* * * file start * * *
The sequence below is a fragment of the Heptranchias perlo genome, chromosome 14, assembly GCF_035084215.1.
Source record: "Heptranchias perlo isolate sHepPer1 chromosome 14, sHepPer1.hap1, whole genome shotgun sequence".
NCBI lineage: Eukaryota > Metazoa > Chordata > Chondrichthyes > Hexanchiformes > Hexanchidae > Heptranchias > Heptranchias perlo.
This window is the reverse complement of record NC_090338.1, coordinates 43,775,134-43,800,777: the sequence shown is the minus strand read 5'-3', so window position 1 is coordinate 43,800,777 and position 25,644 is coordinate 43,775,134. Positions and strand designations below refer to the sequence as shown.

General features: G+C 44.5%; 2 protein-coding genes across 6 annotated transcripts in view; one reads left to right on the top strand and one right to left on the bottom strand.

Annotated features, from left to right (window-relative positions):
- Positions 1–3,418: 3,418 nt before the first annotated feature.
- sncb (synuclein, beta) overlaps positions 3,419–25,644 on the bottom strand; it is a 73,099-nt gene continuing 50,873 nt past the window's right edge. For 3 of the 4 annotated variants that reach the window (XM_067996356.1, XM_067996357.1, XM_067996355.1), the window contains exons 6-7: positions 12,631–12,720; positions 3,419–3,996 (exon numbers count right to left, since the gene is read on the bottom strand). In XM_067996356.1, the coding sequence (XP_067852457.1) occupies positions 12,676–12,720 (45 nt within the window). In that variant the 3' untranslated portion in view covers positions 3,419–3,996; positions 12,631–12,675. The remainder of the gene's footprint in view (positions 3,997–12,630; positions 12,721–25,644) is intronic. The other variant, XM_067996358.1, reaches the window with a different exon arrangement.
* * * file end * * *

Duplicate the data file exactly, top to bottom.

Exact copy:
The sequence below is a fragment of the Heptranchias perlo genome, chromosome 14, assembly GCF_035084215.1.
Source record: "Heptranchias perlo isolate sHepPer1 chromosome 14, sHepPer1.hap1, whole genome shotgun sequence".
NCBI lineage: Eukaryota > Metazoa > Chordata > Chondrichthyes > Hexanchiformes > Hexanchidae > Heptranchias > Heptranchias perlo.
This window is the reverse complement of record NC_090338.1, coordinates 43,775,134-43,800,777: the sequence shown is the minus strand read 5'-3', so window position 1 is coordinate 43,800,777 and position 25,644 is coordinate 43,775,134. Positions and strand designations below refer to the sequence as shown.

General features: G+C 44.5%; 2 protein-coding genes across 6 annotated transcripts in view; one reads left to right on the top strand and one right to left on the bottom strand.

Annotated features, from left to right (window-relative positions):
- Positions 1–3,418: 3,418 nt before the first annotated feature.
- sncb (synuclein, beta) overlaps positions 3,419–25,644 on the bottom strand; it is a 73,099-nt gene continuing 50,873 nt past the window's right edge. For 3 of the 4 annotated variants that reach the window (XM_067996356.1, XM_067996357.1, XM_067996355.1), the window contains exons 6-7: positions 12,631–12,720; positions 3,419–3,996 (exon numbers count right to left, since the gene is read on the bottom strand). In XM_067996356.1, the coding sequence (XP_067852457.1) occupies positions 12,676–12,720 (45 nt within the window). In that variant the 3' untranslated portion in view covers positions 3,419–3,996; positions 12,631–12,675. The remainder of the gene's footprint in view (positions 3,997–12,630; positions 12,721–25,644) is intronic. The other variant, XM_067996358.1, reaches the window with a different exon arrangement.